Using a Flower name as the murder had no special value as a newspapers name. Look at our list above, any news reader will be thirsty to learn more about the Tiger Girl or the Rattlesnake killer than the Red Hibiscus Murder. Which is the more evocative name, the White Fame Murder or the White Carnation? When members of the press heard “The Black Dahlia” spoken they knew they had a seductive and mysterious nom du guerre for this young girl who had suffered horrific death.

I am going to spend a few minutes discussing the murder that speaks to the level of shock and fame equal in its day to the Black Dahlia in 1947.

This is the story of Winnie Ruth Judd who has become the Patron Saint of Death for Phoenix Arizona. Importantly, Mrs Judd made bold headlines in Los Angeles after she arrived by train in 1931 with two large trunks and a hatbox.

Winnie Ruth Judd, 26, suffering from tuberculosis has moved to Phoenix Arizona for her health and finds a job and new friends at the Grunow Memorial Clinic, working as a medical secretary. “Anne” LeRoi, x-ray technician and ”Sammy” Samuelson, fellow tuberculosis sufferer, quickly become friends and roommates. The friendship between the girls becomes strained when likable married lumber baron Jack Halloran dates all three woman. High strung Winnie moves out.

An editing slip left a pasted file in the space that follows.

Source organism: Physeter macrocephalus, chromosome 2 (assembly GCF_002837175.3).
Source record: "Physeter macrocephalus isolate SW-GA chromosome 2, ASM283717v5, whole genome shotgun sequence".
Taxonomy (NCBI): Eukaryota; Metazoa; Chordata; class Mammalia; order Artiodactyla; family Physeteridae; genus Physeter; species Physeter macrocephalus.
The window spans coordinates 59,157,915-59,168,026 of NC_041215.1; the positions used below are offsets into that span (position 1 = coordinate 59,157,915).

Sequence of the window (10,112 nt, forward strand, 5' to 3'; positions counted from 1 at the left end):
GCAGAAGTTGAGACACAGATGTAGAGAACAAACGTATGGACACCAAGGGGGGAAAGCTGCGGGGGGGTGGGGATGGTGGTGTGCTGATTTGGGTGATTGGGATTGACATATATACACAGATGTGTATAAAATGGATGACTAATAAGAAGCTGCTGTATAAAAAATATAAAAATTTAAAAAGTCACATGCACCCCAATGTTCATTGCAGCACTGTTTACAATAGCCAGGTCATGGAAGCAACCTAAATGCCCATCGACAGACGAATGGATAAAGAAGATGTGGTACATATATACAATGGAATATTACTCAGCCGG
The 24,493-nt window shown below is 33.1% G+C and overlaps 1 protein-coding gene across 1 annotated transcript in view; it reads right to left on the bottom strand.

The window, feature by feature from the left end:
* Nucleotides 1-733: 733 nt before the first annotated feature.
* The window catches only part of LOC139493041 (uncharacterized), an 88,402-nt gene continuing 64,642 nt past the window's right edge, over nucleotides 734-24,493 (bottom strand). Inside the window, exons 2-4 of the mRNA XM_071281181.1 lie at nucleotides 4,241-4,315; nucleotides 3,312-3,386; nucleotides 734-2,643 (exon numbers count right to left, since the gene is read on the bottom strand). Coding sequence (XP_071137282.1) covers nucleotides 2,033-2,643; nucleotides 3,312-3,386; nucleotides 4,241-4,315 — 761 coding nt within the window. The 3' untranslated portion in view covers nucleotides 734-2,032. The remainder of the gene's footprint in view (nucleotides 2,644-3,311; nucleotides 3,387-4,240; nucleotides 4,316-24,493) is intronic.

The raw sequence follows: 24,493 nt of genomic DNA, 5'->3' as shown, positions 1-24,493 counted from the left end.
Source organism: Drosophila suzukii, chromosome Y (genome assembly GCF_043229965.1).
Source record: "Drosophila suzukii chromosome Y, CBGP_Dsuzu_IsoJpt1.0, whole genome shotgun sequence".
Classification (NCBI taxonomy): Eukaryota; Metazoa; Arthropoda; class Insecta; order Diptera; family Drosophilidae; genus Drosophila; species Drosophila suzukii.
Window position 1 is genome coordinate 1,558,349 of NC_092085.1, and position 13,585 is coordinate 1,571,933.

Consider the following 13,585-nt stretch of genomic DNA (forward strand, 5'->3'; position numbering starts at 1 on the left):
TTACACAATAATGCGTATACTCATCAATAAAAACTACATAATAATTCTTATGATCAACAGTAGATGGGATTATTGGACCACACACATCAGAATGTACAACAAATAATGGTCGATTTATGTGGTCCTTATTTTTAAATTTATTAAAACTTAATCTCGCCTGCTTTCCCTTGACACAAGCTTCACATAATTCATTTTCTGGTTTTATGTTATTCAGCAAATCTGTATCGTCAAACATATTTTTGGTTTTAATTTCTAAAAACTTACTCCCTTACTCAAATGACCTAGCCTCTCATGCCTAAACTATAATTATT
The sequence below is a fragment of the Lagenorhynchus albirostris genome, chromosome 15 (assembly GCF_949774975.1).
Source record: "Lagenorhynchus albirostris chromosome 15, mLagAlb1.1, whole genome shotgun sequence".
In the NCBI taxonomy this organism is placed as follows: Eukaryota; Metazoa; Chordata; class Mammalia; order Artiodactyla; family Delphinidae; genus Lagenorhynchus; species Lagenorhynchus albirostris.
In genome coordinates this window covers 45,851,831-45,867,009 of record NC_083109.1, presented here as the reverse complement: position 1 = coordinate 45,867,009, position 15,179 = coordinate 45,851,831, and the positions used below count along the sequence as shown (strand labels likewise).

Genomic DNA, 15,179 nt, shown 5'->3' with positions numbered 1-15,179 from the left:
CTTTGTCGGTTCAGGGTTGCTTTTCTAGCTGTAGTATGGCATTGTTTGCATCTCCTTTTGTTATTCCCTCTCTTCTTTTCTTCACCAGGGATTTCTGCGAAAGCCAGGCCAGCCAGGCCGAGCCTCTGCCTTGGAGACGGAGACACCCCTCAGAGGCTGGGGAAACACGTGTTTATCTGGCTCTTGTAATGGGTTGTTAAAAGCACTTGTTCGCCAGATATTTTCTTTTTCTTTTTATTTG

The girls still work together and remain cordial. On the night of Oct 16th 1931, Annie and Sammy invite Winnie back to her old apartment for cards and conversation. Winnie defers, she has a date with Jack. When Jack doesn’t show, the emotionally wounded Winnie decides to visit after all. What was to be conversation and cards around a table, goes badly then gets much worse. Ruth’s jealousy and resentment fueled by alcohol and luminal reach a crescendo amid scandalous accusations of syphilis and sapphic love.